Tuesday, September 13, 2011

Thrown Under the Bus? No More!

Thrown Under the Bus by I, Rodius
Thrown Under the Bus, a photo by I, Rodius on Flickr.
Every once in a while, a saying worms its way into our cultural consciousness that leaves you questioning your will to live. Where's the beef? comes to mind.  WHAZZUUUUP! another.  What you talking bout, Willis?  Need I go on?  My current lexi- enemy is the now-ubiquitous term, Getting thrown under the bus.  Hell, my eye twitched just writing it. 

For those of you new to the planet, the term is an idiomatic phrase meaning to sacrifice another person (often a friend or ally), who is usually not deserving of such treatment, out of malice or for personal gain.  Apparently, it was picked up by the mainstream media during the 2008 primary season when it was frequently been used to describe various politicians distancing themselves from unpopular or controversial figures. David Segal, a writer for The Washington Post, went on to call the expression "the cliché of the 2008 campaign."  Well guess what, Dave?  We are leading up to a new primary season, and all I can ask myself, is, Why! Dear Lord! Why?! must I keep having to hear this phrase day after day?

My Waterloo with the line came last night while watching Project Runway, of all things.  In this particular episode, silver fox/mentor Tim Gunn empathized with a contestant who was having difficulties with a team challenge.  I don’t want your role to be so trivialized that you’re thrown under the bus, he cautioned and as he patted her on the back.  That's when I lost it, interweb. Lost. It.  So this is what it has come to. It’s not enough to use the phrase after people have been thrown under the bus or to comment on bus-throwing-unders as they are happening. Now, like an insatiable fungus, this godforsaken blight on the English language has spread its tendrils to the subjunctive, and we are INVENTING situations in which someone COULD be thrown under the bus so that we may remark upon those! (N.B.  To be fair, in the Project Runway universe, contestants exist only to be thrown under an enormous bus.  It is the way of the show.  It doesn't lessen the intensity of my ire, however, when I have to hear the term used out loud.  By Tim Gunn, of all people.  Sheesh!)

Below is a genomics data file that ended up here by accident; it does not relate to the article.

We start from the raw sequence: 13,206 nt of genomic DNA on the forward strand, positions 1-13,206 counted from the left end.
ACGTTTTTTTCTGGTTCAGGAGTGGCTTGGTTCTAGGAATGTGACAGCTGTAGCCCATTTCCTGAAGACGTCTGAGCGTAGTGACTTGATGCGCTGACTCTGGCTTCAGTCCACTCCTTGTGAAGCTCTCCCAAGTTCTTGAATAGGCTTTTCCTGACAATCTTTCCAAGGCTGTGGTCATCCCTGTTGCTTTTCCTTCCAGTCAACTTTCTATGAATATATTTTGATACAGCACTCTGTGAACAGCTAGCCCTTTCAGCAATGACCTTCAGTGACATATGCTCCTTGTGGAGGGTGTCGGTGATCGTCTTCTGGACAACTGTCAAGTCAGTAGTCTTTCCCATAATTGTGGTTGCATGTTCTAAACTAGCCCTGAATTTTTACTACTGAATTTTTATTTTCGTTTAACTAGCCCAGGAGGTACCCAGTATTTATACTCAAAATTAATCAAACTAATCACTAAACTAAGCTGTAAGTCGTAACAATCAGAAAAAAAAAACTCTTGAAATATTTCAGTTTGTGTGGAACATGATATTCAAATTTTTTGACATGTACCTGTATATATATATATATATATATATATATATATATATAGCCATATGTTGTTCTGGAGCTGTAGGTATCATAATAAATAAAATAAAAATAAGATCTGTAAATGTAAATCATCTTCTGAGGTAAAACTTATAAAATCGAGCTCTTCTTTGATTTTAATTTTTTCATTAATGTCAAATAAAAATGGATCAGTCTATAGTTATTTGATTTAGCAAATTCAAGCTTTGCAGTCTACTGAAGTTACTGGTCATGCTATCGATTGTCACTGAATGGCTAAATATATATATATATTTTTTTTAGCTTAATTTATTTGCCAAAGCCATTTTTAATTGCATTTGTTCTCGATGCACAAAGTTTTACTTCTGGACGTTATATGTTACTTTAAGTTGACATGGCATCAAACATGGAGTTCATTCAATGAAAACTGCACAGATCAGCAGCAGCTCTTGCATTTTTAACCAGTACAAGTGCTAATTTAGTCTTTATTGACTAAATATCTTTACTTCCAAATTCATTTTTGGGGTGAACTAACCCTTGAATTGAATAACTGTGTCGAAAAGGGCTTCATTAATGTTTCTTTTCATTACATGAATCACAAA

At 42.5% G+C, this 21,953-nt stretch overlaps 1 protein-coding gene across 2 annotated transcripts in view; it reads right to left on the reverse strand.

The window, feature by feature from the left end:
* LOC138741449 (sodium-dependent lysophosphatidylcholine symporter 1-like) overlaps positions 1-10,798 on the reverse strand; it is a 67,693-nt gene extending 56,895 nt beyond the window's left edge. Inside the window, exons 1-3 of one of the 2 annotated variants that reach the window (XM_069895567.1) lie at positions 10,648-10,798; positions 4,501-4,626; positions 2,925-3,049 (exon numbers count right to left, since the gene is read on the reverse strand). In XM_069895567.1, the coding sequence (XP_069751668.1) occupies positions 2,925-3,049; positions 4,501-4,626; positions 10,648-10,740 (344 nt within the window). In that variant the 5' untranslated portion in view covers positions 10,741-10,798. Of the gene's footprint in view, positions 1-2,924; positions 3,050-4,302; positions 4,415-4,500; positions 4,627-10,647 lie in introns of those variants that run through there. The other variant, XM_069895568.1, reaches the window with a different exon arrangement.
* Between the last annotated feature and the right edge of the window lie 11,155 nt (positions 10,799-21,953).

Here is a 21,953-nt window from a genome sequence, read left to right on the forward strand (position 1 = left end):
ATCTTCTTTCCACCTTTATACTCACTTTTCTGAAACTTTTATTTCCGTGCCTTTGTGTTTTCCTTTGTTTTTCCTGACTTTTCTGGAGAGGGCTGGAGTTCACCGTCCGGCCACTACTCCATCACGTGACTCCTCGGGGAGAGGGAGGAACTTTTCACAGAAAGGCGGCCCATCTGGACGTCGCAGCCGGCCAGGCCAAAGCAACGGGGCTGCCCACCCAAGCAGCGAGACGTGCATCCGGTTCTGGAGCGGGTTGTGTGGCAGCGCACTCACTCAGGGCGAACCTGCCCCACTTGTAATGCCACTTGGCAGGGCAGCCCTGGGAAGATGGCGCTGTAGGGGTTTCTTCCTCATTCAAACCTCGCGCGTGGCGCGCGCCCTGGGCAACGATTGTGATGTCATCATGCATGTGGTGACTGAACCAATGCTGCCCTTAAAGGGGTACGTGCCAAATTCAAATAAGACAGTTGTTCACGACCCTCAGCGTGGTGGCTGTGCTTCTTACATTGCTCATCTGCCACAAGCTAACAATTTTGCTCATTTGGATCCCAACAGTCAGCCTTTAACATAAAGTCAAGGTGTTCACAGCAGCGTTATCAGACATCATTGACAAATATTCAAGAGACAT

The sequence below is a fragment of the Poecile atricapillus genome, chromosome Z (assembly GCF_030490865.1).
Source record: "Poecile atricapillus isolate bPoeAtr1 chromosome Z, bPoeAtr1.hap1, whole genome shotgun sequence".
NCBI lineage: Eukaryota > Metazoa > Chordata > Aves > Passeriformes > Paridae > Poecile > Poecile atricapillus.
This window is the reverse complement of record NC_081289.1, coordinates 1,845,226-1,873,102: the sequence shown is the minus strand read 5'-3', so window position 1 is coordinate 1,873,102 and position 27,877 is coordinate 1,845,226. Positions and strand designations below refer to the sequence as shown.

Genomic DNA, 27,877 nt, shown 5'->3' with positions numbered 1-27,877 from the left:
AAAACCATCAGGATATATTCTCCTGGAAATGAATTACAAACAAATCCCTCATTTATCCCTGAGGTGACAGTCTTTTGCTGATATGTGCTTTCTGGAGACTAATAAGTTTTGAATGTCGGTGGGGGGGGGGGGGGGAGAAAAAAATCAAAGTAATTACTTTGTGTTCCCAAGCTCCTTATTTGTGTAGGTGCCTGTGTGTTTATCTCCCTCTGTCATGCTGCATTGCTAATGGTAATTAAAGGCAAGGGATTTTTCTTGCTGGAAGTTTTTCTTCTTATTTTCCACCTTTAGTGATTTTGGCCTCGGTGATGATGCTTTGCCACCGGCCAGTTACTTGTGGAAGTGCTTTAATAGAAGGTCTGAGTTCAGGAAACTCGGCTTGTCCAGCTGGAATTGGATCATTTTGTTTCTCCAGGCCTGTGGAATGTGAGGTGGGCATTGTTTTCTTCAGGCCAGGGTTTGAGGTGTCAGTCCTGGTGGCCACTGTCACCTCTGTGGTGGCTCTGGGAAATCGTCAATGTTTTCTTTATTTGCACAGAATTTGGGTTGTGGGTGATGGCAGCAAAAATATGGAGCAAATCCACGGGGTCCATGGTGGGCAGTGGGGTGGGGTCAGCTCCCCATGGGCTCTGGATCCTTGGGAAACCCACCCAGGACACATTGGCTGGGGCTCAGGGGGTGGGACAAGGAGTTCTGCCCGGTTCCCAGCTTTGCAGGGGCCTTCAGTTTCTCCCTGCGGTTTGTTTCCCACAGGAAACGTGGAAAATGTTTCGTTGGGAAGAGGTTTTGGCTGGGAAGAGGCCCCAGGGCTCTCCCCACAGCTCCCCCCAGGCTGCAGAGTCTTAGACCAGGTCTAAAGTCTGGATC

There must have been a time when the term was fresh as a summer breeze and didn't stink up the joint like it does now, non?  According to Wikipedia (where, sadly, there is an entire entry for it.  Yes.  Really.), the phrase harkens back to the writer Charles Bukowski, purveyor of all things skid row.  In his work Septugenarian Stew published in 1990, one of his characters, Harry, pushes his friend, Monk, in front of a bus.  While Monk lays unconscious and probably dying in the street, Harry steals his wallet and goes directly to a bar where he spends Monk's money by buying himself  two double whiskeys. Later, he goes to a  steakhouse where, again, using Monk's money, buys two beers and two Porterhouse steaks with fries.  Go easy on the grease, he tells the waiter.  

It is not a moment that launched a thousand Hallmark cards, to be sure.  But a catch phrase?  Could Bukowski have known that this scene would paint an image that would inspire millions - some, like me, to complete and utter distractions- each day?  Maybe this is the silver lining, then.  Maybe this is Bukowski's revenge:  that he managed to wheedle his way into the zeitgeist way past his due date. When you look at it that way, all I can say is, Touche, sir.  Well played.  But to the rest of you who insist on keeping the bus-throwing dream alive I say this:  Stop.  Saying.  That.  NOW!  Go easy on the grease.

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